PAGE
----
As for the content, the bonus offerings may vary depending on the retailer, but they could include any of the following:
· Campus Life– What’s it like being on a production crew at Pixar? Get alook at a day in the life of the “Monsters University” crew through their own eyes.
· Story School– This documentary examines the challenges of creating a prequel as well as themes that run through the story, and the change in focus from Sulley to Mike. We’ll also look at how gags are developed – from writing jokes to brainstorming a million ideas, only 5% of which actually end up in the movie.
· Scare Games –At Pixar, we play hard while we work. The same people who keep the film production moving – producers, managers, coordinators and artists – are also the ones who bring spirit and excitement to some of our extracurricular activities. We check out the MU production teams as they go head to head in themostly playful Pixar Scare Games competitions.
· Welcome to MU – Sets aren’t just buildings, they are the worlds our characters live in and explore. This look at the Monsters University campus and its development is told from the perspective of the artistswho created each piece of the campus from the architecture to the ivy leaves. .
· Music Appreciation– Randy Newman’s scores are a mainstay of Pixar films, and this documentary will give you a privileged look at his creative process. We follow the “Monsters University” scoring process from spotting to writingand on to the scoring session.including special college-themed recording sessions.
· Scare Tactics – Animators are actors who digitally bring the characters to life.In this lookat how the MU animation team worked, you’ll see their process of how they channeled theirown monster-selves and created moments on screen that were really funny, really scary and also really serious, sometimes all at the same time.
· Color and Light– How can a single painting set the tone for an entire scene? We’ll look at the creation of the colorscripts and how they wererealized technically in the final film. Along with the process, this piece explores the many layers of technical innovation required to produce such a naturalistic feel.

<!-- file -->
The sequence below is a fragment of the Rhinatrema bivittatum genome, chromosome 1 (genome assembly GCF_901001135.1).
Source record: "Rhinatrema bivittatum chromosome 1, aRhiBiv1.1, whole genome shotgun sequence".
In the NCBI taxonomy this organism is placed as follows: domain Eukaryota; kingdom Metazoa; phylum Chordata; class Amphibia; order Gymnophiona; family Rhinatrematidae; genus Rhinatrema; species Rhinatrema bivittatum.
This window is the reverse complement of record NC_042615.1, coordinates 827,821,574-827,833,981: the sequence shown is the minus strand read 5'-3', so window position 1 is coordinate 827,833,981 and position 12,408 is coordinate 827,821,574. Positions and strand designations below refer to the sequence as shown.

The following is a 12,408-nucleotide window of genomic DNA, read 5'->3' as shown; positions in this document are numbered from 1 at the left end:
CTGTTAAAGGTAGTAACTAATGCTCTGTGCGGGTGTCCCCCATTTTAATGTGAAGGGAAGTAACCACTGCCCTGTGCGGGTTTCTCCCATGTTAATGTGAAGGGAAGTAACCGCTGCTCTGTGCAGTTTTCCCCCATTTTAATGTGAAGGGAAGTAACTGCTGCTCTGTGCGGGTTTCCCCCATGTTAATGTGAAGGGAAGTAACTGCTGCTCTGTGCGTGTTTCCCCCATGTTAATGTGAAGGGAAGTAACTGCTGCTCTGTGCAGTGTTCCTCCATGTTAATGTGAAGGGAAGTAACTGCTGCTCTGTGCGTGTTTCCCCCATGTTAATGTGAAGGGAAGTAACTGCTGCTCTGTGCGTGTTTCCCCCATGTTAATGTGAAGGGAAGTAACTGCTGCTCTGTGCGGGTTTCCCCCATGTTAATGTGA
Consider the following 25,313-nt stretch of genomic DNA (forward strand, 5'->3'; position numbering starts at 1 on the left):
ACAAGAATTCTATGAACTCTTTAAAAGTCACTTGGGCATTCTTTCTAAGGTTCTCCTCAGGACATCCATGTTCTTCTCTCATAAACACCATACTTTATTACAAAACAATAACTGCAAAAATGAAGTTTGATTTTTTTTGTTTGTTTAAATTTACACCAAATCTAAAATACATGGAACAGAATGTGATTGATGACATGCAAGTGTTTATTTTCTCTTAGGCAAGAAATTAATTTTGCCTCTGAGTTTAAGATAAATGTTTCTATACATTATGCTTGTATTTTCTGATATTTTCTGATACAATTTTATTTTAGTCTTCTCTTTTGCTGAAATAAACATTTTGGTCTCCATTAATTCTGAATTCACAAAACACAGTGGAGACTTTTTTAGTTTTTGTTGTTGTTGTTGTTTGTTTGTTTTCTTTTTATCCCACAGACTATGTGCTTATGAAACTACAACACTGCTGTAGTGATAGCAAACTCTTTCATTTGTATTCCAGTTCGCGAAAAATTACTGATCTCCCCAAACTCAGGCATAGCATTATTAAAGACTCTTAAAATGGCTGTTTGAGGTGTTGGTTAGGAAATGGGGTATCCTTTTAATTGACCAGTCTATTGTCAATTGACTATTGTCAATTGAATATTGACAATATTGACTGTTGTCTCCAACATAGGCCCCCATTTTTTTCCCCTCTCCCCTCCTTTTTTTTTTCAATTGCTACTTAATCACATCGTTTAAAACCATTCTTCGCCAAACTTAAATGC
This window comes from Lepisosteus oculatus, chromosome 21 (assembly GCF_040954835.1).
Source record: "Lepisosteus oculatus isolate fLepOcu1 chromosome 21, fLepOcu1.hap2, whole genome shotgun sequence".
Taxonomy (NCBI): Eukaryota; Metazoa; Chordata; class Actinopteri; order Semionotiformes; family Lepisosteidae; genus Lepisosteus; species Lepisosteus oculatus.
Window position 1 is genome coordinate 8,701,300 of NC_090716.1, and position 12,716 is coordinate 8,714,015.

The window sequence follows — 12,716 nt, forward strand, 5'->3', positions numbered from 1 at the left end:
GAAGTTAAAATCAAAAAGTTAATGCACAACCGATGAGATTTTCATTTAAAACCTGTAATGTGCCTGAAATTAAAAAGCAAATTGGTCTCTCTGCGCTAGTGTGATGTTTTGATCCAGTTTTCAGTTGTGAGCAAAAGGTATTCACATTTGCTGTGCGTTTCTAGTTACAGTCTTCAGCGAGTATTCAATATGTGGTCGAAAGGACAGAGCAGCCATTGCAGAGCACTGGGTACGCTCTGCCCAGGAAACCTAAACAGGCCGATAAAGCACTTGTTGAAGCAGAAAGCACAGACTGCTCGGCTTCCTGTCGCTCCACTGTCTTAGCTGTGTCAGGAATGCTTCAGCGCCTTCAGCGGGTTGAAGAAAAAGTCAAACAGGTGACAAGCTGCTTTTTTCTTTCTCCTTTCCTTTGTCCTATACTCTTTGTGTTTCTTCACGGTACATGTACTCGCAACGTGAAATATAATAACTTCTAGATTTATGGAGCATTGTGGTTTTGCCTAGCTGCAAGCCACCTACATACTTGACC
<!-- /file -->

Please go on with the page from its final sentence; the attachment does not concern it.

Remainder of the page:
· Paths to Pixar – MU Edition– When one door closes,sometimes another door opens – one with an even more exciting opportunity behind it. Members of the MUcrew tell their own compelling backstories and sharethe challenges they overcame along their paths to Pixar.
· Furry Monsters: A Technical Retrospective–Explore the difficulties in creating characters that are 20 years younger with tools that are 10 years more advanced in this contrasting look at the differing technical challenges that arose when making “Monsters, Inc.,” and “Monsters University.”
· Deleted Scenes – Four separate scenes – “Rivalry,” “Recon,” “Movie Night,” and “Drama Class” – are highlighted with an introduction from director Dan Scanlon.
· “The Blue Umbrella” – This animated short film from Pixar Animation Studios, directed bySaschka Unseld and produced by Marc Greenberg, played in theaters in front of “Monsters University.”“The Blue Umbrella” tells the story of an evening commute in which the rain starts to fall and the city comes alive to the sound of dripping rain pipes, whistling awnings and gurgling gutters. And in the midst, two umbrellas—one blue, one not—fall eternally in love.
· Additional Bonus Features-Audio Commentary, Promo Picks, College Campaign, Theatrical Campaign, Set Flythroughs, Art Gallery and more!